Cost: $409 for adults, $319 for teens, $209 for children
Get it at: epicpass.com
Tahoe Value Pass
The Tahoe Value Pass is great for those who plan on mostly skiing Heavenly and Northstar-at-Tahoe. The Tahoe Value Pass excludes access to Northstar-at-Tahoe on Saturdays and has holiday blackouts for both resorts during the season but passholders can purchase access to either resort on restricted days for $50 per day. Benefits of this pass include unlimited half price tickets to Vail, Beaver Creek, Breckenridge, and Keystone, four buddy tickets (if purchased this spring only), six “Ski-with-a-Friend” tickets, and two free days at Heavenly and Northstar-at-Tahoe in April 2011 if purchased fully before the end of the 2010/2011 season.
Cost: $379 for adults, $299 for teens and seniors, $179 for children
Get it at: epicpass.com
All spring benefits, blackout dates and pass details are listed at epicpass.com. Prices are only guaranteed through May 30, 2011.
Terry’s note: This article speaks to the “macro view” of the housing market. However, the micro market in the Vail Valley does share some characteristics of this trend. The Vail Valley has very few new homes being built for the reason that you can buy a used home cheaper than you can build due to the number of foreclosures and short sales. Also, many owners are underwater on their mortgages and can’t move. Until this changes, the local construction industry will remain depressed.
By Steve Goldstein, MarketWatch
WASHINGTON (MarketWatch) — Sales of new single-family homes collapsed in February, the Commerce Department reported Wednesday, as a combination of high unemployment, tumbling prices and a glut of cheaper alternatives brought activity to a near-standstill.
New-home sales fell 16.9% to a seasonally adjusted annual rate of 250,000 in February, though January’s figures were revised higher to 301,000 from 284,000. Compared to February 2010, sales collapsed by 28%.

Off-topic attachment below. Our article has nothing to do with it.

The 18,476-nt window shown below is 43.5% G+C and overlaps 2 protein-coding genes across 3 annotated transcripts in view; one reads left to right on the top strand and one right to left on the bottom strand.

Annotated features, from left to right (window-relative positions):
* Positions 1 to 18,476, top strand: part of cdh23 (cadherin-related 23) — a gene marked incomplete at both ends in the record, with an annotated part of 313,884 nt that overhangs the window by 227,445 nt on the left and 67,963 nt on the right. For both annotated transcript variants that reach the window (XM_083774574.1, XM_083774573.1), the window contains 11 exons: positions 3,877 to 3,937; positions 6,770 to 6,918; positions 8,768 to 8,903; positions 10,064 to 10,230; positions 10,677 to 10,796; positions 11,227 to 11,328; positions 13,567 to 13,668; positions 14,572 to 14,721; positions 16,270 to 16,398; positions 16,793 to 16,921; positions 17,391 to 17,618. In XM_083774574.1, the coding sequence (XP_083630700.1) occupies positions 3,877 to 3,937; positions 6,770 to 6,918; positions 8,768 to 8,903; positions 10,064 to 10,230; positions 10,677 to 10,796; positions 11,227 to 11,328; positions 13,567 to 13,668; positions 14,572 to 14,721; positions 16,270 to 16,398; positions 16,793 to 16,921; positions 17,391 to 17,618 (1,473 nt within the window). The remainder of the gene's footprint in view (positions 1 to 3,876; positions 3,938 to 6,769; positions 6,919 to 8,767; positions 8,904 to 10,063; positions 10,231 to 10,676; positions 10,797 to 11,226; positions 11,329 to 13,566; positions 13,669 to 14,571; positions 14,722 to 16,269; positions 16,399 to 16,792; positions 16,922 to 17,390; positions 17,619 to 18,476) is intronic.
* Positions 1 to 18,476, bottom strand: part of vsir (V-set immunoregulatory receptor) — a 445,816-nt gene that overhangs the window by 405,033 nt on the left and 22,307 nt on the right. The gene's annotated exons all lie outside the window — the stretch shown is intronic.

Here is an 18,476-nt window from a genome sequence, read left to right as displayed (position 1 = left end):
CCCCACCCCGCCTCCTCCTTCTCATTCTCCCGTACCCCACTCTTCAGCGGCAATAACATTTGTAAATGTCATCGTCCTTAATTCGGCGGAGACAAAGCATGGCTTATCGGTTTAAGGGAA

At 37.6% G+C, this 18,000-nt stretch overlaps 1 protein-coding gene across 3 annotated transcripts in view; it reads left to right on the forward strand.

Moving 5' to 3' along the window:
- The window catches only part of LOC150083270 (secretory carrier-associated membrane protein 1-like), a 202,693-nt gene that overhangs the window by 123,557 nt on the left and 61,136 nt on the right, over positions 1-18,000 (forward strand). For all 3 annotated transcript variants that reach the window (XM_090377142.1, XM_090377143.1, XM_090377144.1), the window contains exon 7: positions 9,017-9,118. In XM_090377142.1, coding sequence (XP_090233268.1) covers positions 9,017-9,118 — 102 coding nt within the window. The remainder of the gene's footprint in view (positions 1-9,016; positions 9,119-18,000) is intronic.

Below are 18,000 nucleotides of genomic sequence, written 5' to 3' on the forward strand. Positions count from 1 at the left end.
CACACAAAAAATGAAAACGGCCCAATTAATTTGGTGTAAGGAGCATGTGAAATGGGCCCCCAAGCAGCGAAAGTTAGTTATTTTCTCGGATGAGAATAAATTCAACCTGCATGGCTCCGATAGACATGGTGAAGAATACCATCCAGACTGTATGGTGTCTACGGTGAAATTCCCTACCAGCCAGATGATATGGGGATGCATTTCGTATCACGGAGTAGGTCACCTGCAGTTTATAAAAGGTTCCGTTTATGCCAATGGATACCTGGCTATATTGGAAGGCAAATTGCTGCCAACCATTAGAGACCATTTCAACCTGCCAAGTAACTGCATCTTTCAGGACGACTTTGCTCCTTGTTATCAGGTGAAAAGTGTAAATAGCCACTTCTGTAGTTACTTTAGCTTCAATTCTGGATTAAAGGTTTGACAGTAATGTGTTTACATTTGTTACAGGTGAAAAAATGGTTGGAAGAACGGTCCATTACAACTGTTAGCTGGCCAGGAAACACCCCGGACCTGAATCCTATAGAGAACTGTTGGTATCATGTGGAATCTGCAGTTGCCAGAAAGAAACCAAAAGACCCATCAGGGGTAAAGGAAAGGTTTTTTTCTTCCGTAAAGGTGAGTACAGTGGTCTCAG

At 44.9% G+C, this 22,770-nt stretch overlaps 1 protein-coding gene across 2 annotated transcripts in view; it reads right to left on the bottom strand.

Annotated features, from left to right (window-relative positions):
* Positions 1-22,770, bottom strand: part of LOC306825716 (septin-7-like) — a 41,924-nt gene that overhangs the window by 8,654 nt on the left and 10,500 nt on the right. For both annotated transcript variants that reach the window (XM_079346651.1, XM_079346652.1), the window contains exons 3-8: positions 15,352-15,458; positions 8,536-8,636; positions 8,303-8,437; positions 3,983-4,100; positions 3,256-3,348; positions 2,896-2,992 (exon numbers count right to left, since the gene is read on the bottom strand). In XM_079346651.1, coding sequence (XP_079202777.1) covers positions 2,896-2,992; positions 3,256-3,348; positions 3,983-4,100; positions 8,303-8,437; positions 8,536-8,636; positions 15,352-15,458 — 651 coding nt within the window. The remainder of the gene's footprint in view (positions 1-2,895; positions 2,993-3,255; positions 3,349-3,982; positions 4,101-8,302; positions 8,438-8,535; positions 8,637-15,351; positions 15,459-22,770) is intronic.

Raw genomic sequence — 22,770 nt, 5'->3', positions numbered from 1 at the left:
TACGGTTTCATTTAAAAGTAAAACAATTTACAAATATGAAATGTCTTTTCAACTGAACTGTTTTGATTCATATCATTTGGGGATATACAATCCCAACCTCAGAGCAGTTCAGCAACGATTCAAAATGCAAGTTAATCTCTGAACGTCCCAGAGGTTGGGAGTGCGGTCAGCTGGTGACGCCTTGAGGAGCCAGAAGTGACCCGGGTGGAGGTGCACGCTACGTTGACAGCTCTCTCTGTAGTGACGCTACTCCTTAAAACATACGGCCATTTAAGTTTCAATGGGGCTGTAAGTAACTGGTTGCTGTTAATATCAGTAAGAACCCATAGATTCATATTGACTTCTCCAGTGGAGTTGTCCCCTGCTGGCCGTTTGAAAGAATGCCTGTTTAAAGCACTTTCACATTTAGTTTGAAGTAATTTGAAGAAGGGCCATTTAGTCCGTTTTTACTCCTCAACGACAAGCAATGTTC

Every region but the West saw record lows, and in the Northeast, sales dropped by 50% compared to year-earlier levels.
Economists polled by MarketWatch had expected a slight rise to a 290,000 rate in February. January’s sales were hurt in part by abnormally bad weather and the expiration of a California tax credit.
The new-home sales release is notoriously volatile, and the margin of error is plus or minus 19.1%. The less-volatile three-month average to February was 295,000, compared to 307,000 in January.
Demand for new homes is weak, constrained by still-high unemployment, a slow-growing economy, but most of all the remnants of the house-price bubble, with many owners unable to move due to being underwater on their mortgage.
Furthermore, it’s now far cheaper to buy an existing home due to the glut of foreclosed properties on the market.
The median price of a new home in February was $202,100, a dive of 13.9%, which is the largest one-month percentage drop on record. Even so, the median existing-home price was $156,100 in February.
In Dec. 2007, the first month of the Great Recession, the gap between the price of new and existing homes was far narrower, when a new home fetched $227,700 and a lived-in home cost $207,100.
At the current sales rate, there are supply of 8.9 months, the highest backlog since the 9.1 months in August 2010.
Steve Goldstein is MarketWatch’s Washington bureau chief.
As ski instructors, we sometimes over-complicate what it takes to make a ski turn. I recently skied with an engineer. Since I also come from an engineering background, we both had fun dissecting a ski turn in great detail. We finally had to remind ourselves why we were on the mountain and went skiing.